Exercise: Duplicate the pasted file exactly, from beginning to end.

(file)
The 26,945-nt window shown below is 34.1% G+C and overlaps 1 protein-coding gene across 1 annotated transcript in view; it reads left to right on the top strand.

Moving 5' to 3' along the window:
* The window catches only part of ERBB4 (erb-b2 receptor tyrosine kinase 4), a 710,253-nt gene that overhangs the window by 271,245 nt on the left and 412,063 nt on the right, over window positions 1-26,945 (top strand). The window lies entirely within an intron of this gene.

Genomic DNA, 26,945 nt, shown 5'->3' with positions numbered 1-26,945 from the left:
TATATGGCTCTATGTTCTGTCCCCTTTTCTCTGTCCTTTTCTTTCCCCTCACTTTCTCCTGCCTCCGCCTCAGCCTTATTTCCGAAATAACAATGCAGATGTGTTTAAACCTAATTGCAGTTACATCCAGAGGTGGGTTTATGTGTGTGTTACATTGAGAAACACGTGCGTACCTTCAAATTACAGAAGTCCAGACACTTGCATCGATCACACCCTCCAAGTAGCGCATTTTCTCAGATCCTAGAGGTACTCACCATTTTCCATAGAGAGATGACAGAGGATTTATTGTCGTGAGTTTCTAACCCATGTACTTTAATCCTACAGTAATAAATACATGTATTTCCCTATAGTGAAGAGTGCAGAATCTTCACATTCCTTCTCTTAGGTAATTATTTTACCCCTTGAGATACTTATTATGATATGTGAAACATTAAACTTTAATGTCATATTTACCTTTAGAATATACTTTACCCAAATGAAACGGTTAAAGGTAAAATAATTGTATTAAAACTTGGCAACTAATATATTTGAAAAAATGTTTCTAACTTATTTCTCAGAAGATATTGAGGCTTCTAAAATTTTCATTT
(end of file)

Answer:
The 26,945-nt window shown below is 34.1% G+C and overlaps 1 protein-coding gene across 1 annotated transcript in view; it reads left to right on the top strand.

Moving 5' to 3' along the window:
* The window catches only part of ERBB4 (erb-b2 receptor tyrosine kinase 4), a 710,253-nt gene that overhangs the window by 271,245 nt on the left and 412,063 nt on the right, over window positions 1-26,945 (top strand). The window lies entirely within an intron of this gene.

Genomic DNA, 26,945 nt, shown 5'->3' with positions numbered 1-26,945 from the left:
TATATGGCTCTATGTTCTGTCCCCTTTTCTCTGTCCTTTTCTTTCCCCTCACTTTCTCCTGCCTCCGCCTCAGCCTTATTTCCGAAATAACAATGCAGATGTGTTTAAACCTAATTGCAGTTACATCCAGAGGTGGGTTTATGTGTGTGTTACATTGAGAAACACGTGCGTACCTTCAAATTACAGAAGTCCAGACACTTGCATCGATCACACCCTCCAAGTAGCGCATTTTCTCAGATCCTAGAGGTACTCACCATTTTCCATAGAGAGATGACAGAGGATTTATTGTCGTGAGTTTCTAACCCATGTACTTTAATCCTACAGTAATAAATACATGTATTTCCCTATAGTGAAGAGTGCAGAATCTTCACATTCCTTCTCTTAGGTAATTATTTTACCCCTTGAGATACTTATTATGATATGTGAAACATTAAACTTTAATGTCATATTTACCTTTAGAATATACTTTACCCAAATGAAACGGTTAAAGGTAAAATAATTGTATTAAAACTTGGCAACTAATATATTTGAAAAAATGTTTCTAACTTATTTCTCAGAAGATATTGAGGCTTCTAAAATTTTCATTT